Expert Advisory Panel on the Collaborative Economy: June 2017

Minutes from the June 2017 meeting of the Scottish Expert Advisory Panel on the Collaborative Economy.

Attendees and apologies

In Attendance

  • Helen Goulden, Nesta (Chair)
  • Jonathan Coburn, Social Value Lab
  • Ewan MacDonald-Russell, Regulatory Review Group (RRG)
  • Polly Purvis, ScotlandIS
  • John Schmidt, Shepherd & Wedderburn
  • Douglas Shand, Price Waterhouse Cooper (PwC)
  • Graeme Smith, Scottish Trades Union Congress (STUC)
  • Malcolm Roughead, VisitScotland
  • Lorraine King, Scottish Government
  • Corey Reilly, Scottish Government (SG)
  • Jamie Steed, Scottish Government (Secretariat)
  • Louise Sutherland, Scottish Government
  • Richard Walsh, Scottish Government
  • Stuart Black, Highland Council
  • Fiona Campbell, Association of Self Caterers (ASSC)
  • Marc Crothall, Scottish Tourism Alliance (STA)
  • Merilee Karr, UK Short-Term Accommodation Association (STAA)
  • Aileen Lamb, Scottish Enterprise (SE)
  • Willie MacLeod, British Hospitality Association (BHA)
  • Andrew Mitchell, The City of Edinburgh Council
  • Patrick Robinson, Airbnb


  • Andrew Byrne, Uber
  • Claire Mack, Scottish Council for Development and Industry (SCDI)
  • Dr Jamie Coleman, Codebase
  • Professor Russel Griggs, Chair of Regulatory Review Group (RRG)
  • Susan Love, Federation of Small Businesses (FSB)

Items and actions


The Chair welcomed the group, thanked them for their participation and set out that the panel’s role is to consider and reflect on the information and data presented by stakeholders. The panel has the opportunity to commission research if there are gaps to help inform its judgement. The Chair acknowledged that this is a complex field and the panel would need to give due consideration to the many different types of accommodation and how often they are rented out as well as the varying impacts of short term rental accommodation in different geographies within Scotland. The panel should learn from successes and failures of global examples to ensure a safe, quality experience for visitors with a proportionate regulatory environment which is clear and accessible. Scotland has a varied geographic mix of both urban and rural settings so it is unlikely that there will be a blanket response and targeted local action should be considered.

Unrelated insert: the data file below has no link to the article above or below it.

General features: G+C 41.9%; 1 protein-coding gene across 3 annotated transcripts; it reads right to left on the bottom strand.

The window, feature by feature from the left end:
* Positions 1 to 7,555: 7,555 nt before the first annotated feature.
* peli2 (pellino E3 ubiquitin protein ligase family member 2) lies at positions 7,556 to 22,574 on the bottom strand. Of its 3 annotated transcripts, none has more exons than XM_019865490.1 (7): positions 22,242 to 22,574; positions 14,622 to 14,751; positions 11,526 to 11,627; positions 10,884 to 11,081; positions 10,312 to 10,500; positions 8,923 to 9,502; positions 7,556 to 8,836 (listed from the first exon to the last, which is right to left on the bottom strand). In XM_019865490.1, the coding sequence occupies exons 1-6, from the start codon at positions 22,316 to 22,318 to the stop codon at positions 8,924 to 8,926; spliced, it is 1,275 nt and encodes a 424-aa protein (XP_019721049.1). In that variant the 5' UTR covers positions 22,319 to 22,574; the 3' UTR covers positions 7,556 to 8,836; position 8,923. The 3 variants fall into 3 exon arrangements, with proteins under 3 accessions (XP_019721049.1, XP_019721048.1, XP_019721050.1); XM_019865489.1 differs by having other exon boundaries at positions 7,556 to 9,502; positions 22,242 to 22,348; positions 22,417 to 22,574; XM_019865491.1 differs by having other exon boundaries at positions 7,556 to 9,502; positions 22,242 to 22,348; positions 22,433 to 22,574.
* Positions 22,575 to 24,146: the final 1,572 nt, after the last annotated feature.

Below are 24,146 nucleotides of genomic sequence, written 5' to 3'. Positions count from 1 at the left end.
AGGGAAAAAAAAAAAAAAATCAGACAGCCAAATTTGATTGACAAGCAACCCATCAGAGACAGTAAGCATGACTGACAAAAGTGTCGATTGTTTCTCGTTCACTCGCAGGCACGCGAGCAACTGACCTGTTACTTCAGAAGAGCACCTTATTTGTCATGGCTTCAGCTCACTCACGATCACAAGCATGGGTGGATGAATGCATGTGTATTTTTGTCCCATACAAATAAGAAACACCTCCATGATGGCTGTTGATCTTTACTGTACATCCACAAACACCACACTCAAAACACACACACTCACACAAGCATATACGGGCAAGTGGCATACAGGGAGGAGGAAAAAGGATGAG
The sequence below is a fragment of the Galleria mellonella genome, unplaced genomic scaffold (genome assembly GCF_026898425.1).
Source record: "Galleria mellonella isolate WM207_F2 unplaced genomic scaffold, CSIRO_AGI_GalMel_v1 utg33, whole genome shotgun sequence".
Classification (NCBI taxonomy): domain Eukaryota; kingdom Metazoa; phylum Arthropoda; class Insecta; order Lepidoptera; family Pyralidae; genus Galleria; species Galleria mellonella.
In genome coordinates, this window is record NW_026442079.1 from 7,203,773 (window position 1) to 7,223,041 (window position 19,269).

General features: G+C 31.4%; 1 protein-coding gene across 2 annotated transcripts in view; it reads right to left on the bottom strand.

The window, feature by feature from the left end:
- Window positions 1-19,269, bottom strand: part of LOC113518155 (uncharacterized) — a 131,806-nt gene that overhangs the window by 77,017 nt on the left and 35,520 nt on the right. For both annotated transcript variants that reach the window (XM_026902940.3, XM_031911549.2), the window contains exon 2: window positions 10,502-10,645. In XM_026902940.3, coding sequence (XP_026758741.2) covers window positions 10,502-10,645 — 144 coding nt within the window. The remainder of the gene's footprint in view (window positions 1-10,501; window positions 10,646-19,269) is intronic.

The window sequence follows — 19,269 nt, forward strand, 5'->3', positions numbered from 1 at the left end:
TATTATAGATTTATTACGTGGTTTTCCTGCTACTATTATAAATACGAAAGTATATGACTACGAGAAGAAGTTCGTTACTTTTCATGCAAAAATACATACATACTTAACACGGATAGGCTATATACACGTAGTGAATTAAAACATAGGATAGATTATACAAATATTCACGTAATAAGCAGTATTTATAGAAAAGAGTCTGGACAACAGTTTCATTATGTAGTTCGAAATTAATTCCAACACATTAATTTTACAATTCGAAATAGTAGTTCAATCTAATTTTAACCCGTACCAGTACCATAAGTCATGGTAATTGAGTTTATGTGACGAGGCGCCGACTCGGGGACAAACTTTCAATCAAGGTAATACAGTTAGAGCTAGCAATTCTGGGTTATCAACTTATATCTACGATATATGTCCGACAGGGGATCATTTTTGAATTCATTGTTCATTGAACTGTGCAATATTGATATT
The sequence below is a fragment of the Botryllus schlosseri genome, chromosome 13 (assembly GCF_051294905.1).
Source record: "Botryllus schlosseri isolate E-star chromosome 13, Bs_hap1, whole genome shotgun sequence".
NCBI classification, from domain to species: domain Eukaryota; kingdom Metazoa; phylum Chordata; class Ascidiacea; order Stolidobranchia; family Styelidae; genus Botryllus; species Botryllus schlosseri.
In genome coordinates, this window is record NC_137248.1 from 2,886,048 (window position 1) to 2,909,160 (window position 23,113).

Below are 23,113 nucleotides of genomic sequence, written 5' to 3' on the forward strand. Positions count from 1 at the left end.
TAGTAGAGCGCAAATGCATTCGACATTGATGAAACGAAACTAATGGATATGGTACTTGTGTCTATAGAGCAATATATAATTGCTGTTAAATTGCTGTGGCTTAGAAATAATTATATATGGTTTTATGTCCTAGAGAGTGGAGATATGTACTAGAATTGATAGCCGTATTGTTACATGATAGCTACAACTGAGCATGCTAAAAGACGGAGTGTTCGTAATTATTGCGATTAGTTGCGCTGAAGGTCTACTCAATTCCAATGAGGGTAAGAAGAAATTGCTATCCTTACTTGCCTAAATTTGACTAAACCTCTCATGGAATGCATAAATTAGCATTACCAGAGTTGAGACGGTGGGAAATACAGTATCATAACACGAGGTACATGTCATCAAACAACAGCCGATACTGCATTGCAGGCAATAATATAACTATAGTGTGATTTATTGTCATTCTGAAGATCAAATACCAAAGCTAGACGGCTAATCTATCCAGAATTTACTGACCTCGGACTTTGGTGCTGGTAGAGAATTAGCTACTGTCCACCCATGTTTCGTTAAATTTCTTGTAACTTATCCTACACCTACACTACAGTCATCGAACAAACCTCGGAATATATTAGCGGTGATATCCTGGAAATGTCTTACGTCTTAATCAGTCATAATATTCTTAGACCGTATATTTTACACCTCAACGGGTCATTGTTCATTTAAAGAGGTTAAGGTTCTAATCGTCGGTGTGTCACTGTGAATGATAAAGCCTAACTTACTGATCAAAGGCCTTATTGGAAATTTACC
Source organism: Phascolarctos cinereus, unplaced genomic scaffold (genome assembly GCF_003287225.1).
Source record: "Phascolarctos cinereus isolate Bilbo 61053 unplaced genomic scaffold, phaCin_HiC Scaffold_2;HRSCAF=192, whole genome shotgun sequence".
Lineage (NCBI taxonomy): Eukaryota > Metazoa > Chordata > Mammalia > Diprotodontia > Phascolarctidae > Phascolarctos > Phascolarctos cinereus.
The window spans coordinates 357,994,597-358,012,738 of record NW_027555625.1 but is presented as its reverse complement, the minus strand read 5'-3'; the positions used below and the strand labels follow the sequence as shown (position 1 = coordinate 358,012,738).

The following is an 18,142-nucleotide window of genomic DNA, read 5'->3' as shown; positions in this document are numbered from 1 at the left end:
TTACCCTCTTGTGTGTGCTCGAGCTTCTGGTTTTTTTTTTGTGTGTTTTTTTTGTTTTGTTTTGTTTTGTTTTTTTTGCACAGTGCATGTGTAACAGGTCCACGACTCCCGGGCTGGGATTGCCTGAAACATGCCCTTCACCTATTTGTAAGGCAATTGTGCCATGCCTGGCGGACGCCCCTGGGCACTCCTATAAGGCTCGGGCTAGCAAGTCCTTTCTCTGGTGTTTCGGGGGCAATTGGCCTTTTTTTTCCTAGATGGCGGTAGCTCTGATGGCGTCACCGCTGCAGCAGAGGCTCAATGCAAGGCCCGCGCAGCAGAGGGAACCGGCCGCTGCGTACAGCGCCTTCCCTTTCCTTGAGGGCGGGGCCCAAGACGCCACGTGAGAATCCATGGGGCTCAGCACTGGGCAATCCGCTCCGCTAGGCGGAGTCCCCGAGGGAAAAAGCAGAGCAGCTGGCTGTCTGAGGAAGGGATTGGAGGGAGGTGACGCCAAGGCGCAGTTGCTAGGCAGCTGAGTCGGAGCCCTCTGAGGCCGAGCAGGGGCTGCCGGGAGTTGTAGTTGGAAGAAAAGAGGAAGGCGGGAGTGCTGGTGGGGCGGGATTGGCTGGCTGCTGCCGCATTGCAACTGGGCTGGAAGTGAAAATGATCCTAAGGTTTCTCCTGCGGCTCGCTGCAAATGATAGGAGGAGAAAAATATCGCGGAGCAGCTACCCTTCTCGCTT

Minutes of previous meeting and actions

Action 1 – Secretariat to revise the key considerations for the panel within the terms of reference and circulate for comment

Complete – All panel members agreed to sign-off the revised key considerations within the terms of reference.

Action 2 – Secretariat to expand the key considerations report by including a Scottish context section

Complete – All panel members agreed to sign-off revised key considerations report.

Action 3 – SG to explore the possibility of including questions into the digital economy business survey later this year